After years of rising e-commerce around the world, consumers have developed an expectation for immediate gratification. The latest proof points for this trend lie in the omnipresence of mobile devices, and specifically the rise in mobile commerce. In the U.S., the average household has 5.7 mobile devices, and around the world, 56 percent of people own a smartphone. Of that 56 percent, half use mobile as their primary Internet source. A full 72 percent of tablet owners make online purchases from their tablets weekly. When consumers want to shop, more and more of them are reaching for mobile devices as their preferred browsing and purchasing tools.
Given the global adoration for all things mobile, how can international brands be sure they are making the most of these channels? Smartphones and tablets represent an unquestionably valuable marketing opportunity, but it’s one that can be easily squandered if it’s not handled correctly. A key component of effective mobile optimization includes ensuring a brand’s mobile sites are not only properly configured for any device, but also properly adjusted for the audience and their distinct preferences and habits. One solution for both of these concerns lies in using responsive design – a template that that caters to any mobile screen resolution and creates the best possible experience for the person holding the device.
Responsive design has three primary benefits:
1. One core set of content is being translated and localized for the given audience, rather than multiple sites needing to be individually adjusted. This approach is more efficient and accurate since there is less opportunity for any new material to fall through the cracks.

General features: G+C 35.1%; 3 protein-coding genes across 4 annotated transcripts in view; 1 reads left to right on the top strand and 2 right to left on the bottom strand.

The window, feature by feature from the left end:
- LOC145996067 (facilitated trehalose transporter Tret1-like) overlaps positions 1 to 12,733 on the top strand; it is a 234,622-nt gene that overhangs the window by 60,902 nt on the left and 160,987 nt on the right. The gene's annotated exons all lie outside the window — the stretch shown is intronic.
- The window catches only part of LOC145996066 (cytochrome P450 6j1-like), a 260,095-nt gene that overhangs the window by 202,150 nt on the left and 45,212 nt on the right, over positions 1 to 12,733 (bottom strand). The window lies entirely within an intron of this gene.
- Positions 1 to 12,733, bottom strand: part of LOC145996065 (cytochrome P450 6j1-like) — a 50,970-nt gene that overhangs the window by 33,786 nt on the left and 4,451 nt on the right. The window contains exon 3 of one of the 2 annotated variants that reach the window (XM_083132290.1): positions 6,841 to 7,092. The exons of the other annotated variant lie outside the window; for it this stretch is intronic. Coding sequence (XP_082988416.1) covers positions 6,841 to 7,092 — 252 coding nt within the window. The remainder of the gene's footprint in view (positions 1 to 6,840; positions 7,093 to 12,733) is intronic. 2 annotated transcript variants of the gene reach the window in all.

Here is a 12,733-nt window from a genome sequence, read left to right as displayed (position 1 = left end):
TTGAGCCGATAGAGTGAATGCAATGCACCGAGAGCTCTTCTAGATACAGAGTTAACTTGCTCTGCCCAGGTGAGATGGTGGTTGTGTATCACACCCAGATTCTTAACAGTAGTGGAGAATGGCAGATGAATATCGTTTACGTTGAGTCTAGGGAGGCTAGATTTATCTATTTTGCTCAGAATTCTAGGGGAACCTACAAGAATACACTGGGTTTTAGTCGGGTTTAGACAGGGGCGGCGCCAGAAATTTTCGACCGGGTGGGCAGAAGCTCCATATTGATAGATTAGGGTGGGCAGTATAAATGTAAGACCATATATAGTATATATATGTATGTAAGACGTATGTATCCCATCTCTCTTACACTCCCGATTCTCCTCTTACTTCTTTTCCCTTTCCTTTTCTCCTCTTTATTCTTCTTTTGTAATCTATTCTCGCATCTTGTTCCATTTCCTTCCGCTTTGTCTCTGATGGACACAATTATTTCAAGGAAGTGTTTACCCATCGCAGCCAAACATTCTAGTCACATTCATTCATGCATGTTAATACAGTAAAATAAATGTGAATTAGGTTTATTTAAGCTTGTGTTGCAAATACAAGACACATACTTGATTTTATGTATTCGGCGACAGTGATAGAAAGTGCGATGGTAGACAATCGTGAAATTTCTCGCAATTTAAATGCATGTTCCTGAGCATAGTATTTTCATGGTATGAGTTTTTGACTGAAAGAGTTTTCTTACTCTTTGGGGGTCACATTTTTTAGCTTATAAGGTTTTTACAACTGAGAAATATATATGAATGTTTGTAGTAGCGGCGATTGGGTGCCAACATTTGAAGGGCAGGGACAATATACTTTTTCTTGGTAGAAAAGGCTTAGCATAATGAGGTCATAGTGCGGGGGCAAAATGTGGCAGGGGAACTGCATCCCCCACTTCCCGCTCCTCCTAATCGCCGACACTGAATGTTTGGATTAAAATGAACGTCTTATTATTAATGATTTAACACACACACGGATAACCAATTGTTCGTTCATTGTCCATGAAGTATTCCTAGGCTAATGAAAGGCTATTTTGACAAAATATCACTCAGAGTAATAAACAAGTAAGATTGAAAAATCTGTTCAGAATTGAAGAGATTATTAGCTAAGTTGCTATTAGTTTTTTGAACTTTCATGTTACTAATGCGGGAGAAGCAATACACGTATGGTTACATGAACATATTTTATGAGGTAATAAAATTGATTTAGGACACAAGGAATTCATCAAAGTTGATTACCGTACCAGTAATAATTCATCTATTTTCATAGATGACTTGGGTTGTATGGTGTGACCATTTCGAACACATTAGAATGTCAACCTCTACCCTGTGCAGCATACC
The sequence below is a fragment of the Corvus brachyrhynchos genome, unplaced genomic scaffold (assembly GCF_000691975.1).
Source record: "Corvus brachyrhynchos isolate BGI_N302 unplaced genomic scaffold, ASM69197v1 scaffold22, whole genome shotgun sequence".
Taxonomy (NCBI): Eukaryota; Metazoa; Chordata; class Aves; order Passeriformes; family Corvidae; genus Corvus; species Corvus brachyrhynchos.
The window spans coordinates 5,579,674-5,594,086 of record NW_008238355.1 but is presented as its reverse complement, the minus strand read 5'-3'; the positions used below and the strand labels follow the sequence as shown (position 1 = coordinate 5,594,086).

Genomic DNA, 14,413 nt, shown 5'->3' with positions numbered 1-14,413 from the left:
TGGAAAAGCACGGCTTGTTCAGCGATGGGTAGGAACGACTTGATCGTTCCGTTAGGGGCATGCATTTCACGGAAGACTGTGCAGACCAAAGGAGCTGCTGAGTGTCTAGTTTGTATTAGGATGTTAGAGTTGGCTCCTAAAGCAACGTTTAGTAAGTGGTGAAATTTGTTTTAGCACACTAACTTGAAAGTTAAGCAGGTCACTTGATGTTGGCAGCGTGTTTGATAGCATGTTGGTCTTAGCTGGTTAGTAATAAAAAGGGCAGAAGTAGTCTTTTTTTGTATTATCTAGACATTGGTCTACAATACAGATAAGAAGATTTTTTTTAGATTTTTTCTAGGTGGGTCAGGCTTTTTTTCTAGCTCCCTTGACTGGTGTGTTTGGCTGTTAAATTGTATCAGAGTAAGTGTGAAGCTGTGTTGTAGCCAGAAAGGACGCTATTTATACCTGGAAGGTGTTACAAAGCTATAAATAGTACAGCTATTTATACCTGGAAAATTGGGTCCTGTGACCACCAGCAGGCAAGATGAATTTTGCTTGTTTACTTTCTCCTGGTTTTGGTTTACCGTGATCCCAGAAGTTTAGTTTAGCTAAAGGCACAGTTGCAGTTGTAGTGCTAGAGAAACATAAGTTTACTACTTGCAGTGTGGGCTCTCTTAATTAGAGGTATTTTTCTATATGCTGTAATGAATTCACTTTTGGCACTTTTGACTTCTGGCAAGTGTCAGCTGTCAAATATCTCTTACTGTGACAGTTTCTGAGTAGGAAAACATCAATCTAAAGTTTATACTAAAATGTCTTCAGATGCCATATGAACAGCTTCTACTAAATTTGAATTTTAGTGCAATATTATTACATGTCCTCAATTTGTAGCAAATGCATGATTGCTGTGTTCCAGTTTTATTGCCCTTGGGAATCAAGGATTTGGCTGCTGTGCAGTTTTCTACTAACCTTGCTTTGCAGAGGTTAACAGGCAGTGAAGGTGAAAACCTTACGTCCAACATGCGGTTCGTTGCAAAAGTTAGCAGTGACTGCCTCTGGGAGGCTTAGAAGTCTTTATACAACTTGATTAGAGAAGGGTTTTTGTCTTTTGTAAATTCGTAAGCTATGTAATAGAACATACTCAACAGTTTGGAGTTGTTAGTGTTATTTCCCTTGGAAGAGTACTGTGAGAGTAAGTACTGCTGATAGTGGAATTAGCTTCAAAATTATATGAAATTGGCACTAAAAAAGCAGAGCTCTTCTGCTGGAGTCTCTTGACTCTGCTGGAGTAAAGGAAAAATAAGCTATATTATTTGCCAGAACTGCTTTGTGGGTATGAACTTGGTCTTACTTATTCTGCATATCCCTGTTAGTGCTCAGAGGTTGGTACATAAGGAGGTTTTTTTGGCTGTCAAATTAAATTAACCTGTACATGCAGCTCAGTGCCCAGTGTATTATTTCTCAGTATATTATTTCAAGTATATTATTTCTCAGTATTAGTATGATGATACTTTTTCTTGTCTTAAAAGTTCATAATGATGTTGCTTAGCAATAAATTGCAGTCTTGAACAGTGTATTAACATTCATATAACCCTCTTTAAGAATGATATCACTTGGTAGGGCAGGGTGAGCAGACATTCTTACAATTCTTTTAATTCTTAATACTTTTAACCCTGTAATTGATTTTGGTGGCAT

2. Aside from the tactical concerns with executing multiple translations, creating a single site that adapts to the device ensures that more abstract concepts, such as branding and user experience, remain intact, as well. This means a brand can localize the content for the region on one site and remain confident that it is consistent across other regions, ultimately building loyalty and positive recognition.
3. Google likes responsive design, which means brands should, too, if they care at all about SEO (and most do). Google considers this approach to be a best practice as it makes it exponentially easier to share information across devices. Maintaining a singular presence across channels means that rather than having to track down different URLs depending on the devices in play, users can share and interact with the sites seamlessly. This helps SEO results once again by boosting the value of the brand’s overall campaign.
While responsive design sounds great on paper, it’s far from a foolproof strategy. Even when using a responsive design, international brands still need to ensure that one original site represents their presence in a way that is suited to the target consumers. This means developing content that accurately reflects the unique audiences the brand is targeting. However, by taking steps to minimize risk factors in localization, enhance brand messaging and build responsive platforms, global companies can greatly increase their chances of tapping into this mobile frenzy for their benefit.